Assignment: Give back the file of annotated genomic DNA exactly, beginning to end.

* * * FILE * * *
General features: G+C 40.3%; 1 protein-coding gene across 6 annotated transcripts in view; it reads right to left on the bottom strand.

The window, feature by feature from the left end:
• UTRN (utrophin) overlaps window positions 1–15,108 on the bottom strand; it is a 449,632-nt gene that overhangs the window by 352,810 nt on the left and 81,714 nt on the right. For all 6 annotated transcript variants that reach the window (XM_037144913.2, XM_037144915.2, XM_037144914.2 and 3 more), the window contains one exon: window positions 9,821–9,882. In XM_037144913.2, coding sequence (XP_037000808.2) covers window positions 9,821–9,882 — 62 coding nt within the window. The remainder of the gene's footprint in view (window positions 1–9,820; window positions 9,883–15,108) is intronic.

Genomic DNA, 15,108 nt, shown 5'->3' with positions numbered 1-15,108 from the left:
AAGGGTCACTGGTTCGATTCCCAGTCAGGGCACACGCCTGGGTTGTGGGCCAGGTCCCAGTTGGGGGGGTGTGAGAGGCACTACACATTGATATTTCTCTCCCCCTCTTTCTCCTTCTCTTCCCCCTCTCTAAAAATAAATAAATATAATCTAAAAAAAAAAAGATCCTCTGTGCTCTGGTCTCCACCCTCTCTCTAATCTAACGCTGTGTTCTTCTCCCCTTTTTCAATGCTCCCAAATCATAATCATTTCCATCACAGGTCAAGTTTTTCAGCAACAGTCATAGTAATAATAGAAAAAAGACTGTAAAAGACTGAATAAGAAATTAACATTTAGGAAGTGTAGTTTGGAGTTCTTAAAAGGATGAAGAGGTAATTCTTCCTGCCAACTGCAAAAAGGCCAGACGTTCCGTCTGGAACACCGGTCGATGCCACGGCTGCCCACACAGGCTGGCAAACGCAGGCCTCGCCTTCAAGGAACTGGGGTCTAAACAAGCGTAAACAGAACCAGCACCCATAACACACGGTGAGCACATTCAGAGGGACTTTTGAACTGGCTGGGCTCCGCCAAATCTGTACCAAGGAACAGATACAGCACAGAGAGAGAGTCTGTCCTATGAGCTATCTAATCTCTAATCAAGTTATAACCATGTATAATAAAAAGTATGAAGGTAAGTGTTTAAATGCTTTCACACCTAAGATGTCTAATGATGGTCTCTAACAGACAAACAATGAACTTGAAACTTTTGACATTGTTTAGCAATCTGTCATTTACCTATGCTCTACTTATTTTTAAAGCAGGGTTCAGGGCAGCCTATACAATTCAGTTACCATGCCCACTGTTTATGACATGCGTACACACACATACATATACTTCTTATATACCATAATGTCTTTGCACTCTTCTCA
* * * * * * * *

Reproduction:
General features: G+C 40.3%; 1 protein-coding gene across 6 annotated transcripts in view; it reads right to left on the bottom strand.

The window, feature by feature from the left end:
• UTRN (utrophin) overlaps window positions 1–15,108 on the bottom strand; it is a 449,632-nt gene that overhangs the window by 352,810 nt on the left and 81,714 nt on the right. For all 6 annotated transcript variants that reach the window (XM_037144913.2, XM_037144915.2, XM_037144914.2 and 3 more), the window contains one exon: window positions 9,821–9,882. In XM_037144913.2, coding sequence (XP_037000808.2) covers window positions 9,821–9,882 — 62 coding nt within the window. The remainder of the gene's footprint in view (window positions 1–9,820; window positions 9,883–15,108) is intronic.

Genomic DNA, 15,108 nt, shown 5'->3' with positions numbered 1-15,108 from the left:
AAGGGTCACTGGTTCGATTCCCAGTCAGGGCACACGCCTGGGTTGTGGGCCAGGTCCCAGTTGGGGGGGTGTGAGAGGCACTACACATTGATATTTCTCTCCCCCTCTTTCTCCTTCTCTTCCCCCTCTCTAAAAATAAATAAATATAATCTAAAAAAAAAAAGATCCTCTGTGCTCTGGTCTCCACCCTCTCTCTAATCTAACGCTGTGTTCTTCTCCCCTTTTTCAATGCTCCCAAATCATAATCATTTCCATCACAGGTCAAGTTTTTCAGCAACAGTCATAGTAATAATAGAAAAAAGACTGTAAAAGACTGAATAAGAAATTAACATTTAGGAAGTGTAGTTTGGAGTTCTTAAAAGGATGAAGAGGTAATTCTTCCTGCCAACTGCAAAAAGGCCAGACGTTCCGTCTGGAACACCGGTCGATGCCACGGCTGCCCACACAGGCTGGCAAACGCAGGCCTCGCCTTCAAGGAACTGGGGTCTAAACAAGCGTAAACAGAACCAGCACCCATAACACACGGTGAGCACATTCAGAGGGACTTTTGAACTGGCTGGGCTCCGCCAAATCTGTACCAAGGAACAGATACAGCACAGAGAGAGAGTCTGTCCTATGAGCTATCTAATCTCTAATCAAGTTATAACCATGTATAATAAAAAGTATGAAGGTAAGTGTTTAAATGCTTTCACACCTAAGATGTCTAATGATGGTCTCTAACAGACAAACAATGAACTTGAAACTTTTGACATTGTTTAGCAATCTGTCATTTACCTATGCTCTACTTATTTTTAAAGCAGGGTTCAGGGCAGCCTATACAATTCAGTTACCATGCCCACTGTTTATGACATGCGTACACACACATACATATACTTCTTATATACCATAATGTCTTTGCACTCTTCTCA